No one knows exactly
how many children are in residential placements
in Europe and Central Asia. The best estimates
put the figure at around 1 million, but
different standards and methods of compiling
data make comparisons between countries
And the classic picture
of the child who has lost his or her parents
and lives in a children’s home is
far from accurate. There are all sorts
of reasons why children find themselves
in a residential facility: their parents
may be ill or temporarily unable to look
after them, they may be the children of
asylum-seekers, they might be held in
police custody or prison, or they may
have learning and physical disabilities.
Lack of data makes it
difficult to assess the extent that children
face violence in institutions, but increasing
evidence of abuses and reports by child-care
organizations are raising concerns that
children – doubly vulnerable because
they are alone in a strange environment
– are clearly at risk. And according
to the background paper for consideration
at the Consultation, “… from
the United Kingdom to Uzbekistan, abuse
of one form or another is taking place
on a significant scale”.
- Cases of abuse in institutions
have come to light all over the region.
Ongoing investigations in Ireland and
Portugal testify to sexual, physical and
mental abuse over decades: in Ireland,
the Government-established Commission
to Inquire into Child Abuse received 3,000
complaints, 60 per cent of them from people
over 50 who had been abused as children
in residential care.
- In Belgium, the Czech Republic, France,
Kyrgyzstan and Moldova there is no explicit
ban on corporal punishment in institutions.
- According to NGO reports on the situation
of children’s rights, 80 per cent
of children in boarding schools are treated
cruelly in Kazakhstan, while in Albania
orphans are reported to “often become
victims of physical abuse”.
- Residential homes are often inadequate,
unhygienic with poor heating and a lack
of nutritious food.
- Much violence takes place amongst children
themselves. A UK study on violence amongst
children in residential care shows that
half of the reported cases were between
children including high-impact physical
violence, such as knife attacks to kicks
and punches, half were non-contact, such
as vandalism and threats.
- Young people are often kept in custody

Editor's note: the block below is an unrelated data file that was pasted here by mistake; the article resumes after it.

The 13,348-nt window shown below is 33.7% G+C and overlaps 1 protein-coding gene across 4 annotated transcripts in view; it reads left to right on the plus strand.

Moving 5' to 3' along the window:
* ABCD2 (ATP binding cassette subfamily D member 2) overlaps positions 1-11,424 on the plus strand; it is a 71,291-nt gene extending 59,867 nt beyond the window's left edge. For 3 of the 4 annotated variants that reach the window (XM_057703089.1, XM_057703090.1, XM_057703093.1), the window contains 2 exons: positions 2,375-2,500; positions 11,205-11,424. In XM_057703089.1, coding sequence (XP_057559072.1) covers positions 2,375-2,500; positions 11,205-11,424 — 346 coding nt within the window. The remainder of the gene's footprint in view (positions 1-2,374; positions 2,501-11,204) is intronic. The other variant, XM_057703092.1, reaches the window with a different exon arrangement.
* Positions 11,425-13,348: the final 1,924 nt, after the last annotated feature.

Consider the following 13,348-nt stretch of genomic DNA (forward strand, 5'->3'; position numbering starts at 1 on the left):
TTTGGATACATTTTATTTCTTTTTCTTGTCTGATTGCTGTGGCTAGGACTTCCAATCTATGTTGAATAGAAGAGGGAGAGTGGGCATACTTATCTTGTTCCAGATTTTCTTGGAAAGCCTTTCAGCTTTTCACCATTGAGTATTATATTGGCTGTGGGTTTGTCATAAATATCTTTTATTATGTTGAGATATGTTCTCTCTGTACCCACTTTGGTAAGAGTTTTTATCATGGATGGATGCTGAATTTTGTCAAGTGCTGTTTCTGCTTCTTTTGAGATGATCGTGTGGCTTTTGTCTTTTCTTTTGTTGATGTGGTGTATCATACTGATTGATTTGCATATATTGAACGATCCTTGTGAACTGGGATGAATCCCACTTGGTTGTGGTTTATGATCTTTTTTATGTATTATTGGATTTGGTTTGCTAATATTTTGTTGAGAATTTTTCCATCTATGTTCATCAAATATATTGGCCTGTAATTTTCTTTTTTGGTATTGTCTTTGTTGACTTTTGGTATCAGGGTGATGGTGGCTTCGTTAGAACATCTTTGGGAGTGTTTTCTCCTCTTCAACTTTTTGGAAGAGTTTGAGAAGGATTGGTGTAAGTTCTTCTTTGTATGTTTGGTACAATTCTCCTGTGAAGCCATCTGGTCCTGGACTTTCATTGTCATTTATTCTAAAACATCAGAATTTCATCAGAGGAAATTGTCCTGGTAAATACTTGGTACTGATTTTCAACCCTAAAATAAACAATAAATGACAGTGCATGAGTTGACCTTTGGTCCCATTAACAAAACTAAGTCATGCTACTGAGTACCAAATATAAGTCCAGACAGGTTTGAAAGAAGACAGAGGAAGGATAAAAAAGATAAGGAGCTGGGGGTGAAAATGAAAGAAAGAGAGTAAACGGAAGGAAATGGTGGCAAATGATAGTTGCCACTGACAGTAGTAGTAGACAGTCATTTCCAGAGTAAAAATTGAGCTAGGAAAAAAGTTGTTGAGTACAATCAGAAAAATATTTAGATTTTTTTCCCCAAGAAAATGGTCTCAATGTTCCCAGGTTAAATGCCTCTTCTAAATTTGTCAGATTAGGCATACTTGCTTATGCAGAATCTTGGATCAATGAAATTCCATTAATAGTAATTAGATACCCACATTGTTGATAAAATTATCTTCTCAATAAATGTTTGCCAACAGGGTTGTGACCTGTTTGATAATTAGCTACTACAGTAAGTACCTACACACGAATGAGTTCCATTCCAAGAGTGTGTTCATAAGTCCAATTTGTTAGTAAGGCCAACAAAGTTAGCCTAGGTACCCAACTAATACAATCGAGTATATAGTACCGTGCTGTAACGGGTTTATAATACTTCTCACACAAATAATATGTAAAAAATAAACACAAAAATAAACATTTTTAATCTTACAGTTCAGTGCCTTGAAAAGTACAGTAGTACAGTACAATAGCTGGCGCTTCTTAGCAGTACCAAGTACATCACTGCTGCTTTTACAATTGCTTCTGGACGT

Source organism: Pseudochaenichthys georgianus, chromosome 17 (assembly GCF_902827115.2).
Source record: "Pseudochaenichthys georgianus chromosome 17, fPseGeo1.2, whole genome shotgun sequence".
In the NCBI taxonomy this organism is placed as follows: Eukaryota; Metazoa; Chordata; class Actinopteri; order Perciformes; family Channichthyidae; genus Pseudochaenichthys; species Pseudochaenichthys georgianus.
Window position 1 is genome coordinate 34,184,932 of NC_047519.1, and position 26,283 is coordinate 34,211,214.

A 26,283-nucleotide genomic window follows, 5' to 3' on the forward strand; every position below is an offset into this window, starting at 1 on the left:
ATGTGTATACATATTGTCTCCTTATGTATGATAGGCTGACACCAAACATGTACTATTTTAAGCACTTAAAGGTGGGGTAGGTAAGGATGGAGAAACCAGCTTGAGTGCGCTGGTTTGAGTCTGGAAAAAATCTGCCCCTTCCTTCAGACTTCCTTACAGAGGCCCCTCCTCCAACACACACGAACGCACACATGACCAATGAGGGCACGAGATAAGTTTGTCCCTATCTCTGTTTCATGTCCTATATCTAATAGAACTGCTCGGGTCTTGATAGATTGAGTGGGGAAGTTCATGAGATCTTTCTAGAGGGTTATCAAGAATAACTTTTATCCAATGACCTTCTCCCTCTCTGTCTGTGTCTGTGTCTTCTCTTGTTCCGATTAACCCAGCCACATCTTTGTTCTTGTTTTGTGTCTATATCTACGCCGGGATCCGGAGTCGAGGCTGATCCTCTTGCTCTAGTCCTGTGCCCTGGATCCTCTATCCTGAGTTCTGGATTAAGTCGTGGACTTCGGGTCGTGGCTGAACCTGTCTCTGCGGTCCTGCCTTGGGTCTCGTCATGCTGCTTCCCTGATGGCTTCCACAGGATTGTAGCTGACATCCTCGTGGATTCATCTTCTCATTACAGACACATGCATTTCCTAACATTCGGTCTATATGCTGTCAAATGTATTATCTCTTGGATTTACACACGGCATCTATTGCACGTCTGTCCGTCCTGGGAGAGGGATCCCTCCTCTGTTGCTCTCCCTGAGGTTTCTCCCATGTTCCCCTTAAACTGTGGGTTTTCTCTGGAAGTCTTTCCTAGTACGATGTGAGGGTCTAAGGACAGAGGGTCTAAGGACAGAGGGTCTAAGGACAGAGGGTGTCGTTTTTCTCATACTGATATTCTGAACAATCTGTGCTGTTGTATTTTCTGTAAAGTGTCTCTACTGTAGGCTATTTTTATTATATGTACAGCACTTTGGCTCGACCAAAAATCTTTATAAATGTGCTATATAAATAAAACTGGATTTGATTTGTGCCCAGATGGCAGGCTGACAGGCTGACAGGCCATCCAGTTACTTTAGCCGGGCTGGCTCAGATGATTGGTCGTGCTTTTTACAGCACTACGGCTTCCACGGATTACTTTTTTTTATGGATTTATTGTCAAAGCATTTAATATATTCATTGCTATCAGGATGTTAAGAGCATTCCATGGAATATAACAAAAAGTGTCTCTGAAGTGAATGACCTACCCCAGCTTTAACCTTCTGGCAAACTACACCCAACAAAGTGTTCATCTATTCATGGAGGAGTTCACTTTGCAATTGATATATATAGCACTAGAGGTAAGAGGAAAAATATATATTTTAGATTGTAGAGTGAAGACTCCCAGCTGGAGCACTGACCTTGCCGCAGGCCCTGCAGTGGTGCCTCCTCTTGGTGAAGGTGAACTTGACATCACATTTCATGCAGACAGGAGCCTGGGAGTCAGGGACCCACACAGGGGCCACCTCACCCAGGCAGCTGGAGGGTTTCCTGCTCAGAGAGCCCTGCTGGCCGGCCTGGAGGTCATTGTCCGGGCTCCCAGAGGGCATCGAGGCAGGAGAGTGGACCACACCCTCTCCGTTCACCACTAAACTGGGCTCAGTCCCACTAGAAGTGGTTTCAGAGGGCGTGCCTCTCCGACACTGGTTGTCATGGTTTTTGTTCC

with adults: according to the German National
Coalition for the Implementation of the
UN Convention on the Rights of the Child,
there is evidence of threat, blackmail
and even rape. The Council of Europe’s
Anti-Torture Committee? noted that custodial
staff have been seen to punch, kick or
hit young people with batons in Croatia.
- There is evidence of police officers
ill-treating children and young people
in police custody in Albania, France,
Georgia, Romania, Switzerland, Ukraine
- Children from ethnic minorities are
over-represented in care and custody.
According to the World Bank, as many as
40 per cent of institutionalized children
in Romania are Roma, even though Roma
account for just 10 per cent of the overall
What is being done?
The UN Convention on
the Rights of the Child puts governments
firmly in charge of protecting children
in care and bans the arbitrary imprisonment
of children. It also stipulates that children
should be treated sensitively and separated
from adults in custody.
The Council of Europe’s
Committee of Ministers has adopted a recommendation
setting out children’s rights in
residential institutions, including the
right to a non-violent upbringing.
The European Union has
passed a directive that child asylum-seekers
be placed with adult relatives, a foster
family or specially-designed centres in
order to ensure their protection.
The Council of Europe’s
Anti-Torture Committee* has a mandate
to inspect places where young people are
An increasing number
of States are recognizing the problems
and are undertaking or allowing investigations
into conditions and concerns about violence
in residential facilities of all kinds.
How do we go forward?
- Ban corporal punishment
and humiliating treatment in institutions
- Set regulations on allowed and banned
forms of discipline and punishment;
- Set basic guidelines on care provision;
- Set up anti-bullying strategies in all
- Screen staff working with children,
but also provide them with proper training
and appropriate working conditions;
- Provide education, recreation, nutritious
food, health care and contact with the
outside world to help stop frustrations
- Ensure that children are in a position
to express concerns or complaints about
their treatment without fear of retribution;
- Develop non-residential alternatives
to care and correction placements.
Alternative Report for
the Situation of Children’s Rights
and the implementation of the Convention
on the Rights of the Child in Albania,
CRCA, ACRN, Tirana, August 2004.
Alternative Report of
Non-Governmental Organizations of Kazakhstan,
The Council of Europe’s
Committee for the Prevention of Torture
and Inhuman or Degrading Treatment or
Punishment/Inf (2001) 4.
Committee on the Rights
of the Child Concluding Observations on
the 30 countries in the region reviewed
of the National Coalition, National Coalition
for Implementation of the UN Convention
on the Rights of the Child in Germany.
Cawson, P., Berridge,
D., Barter, C., and Renold, E., Physical
and Sexual Violence amongst Children in
Residential Settings: Exploring Experiences
and Perspectives, University of Luton
and NSPCC, January 2001.
Tobis, D., Moving from
Residential Institutions to Community-Based
Social Services in Central and Eastern
Europe and the Former Soviet Union, The
World Bank, 2000.
UNHCR, July 2003.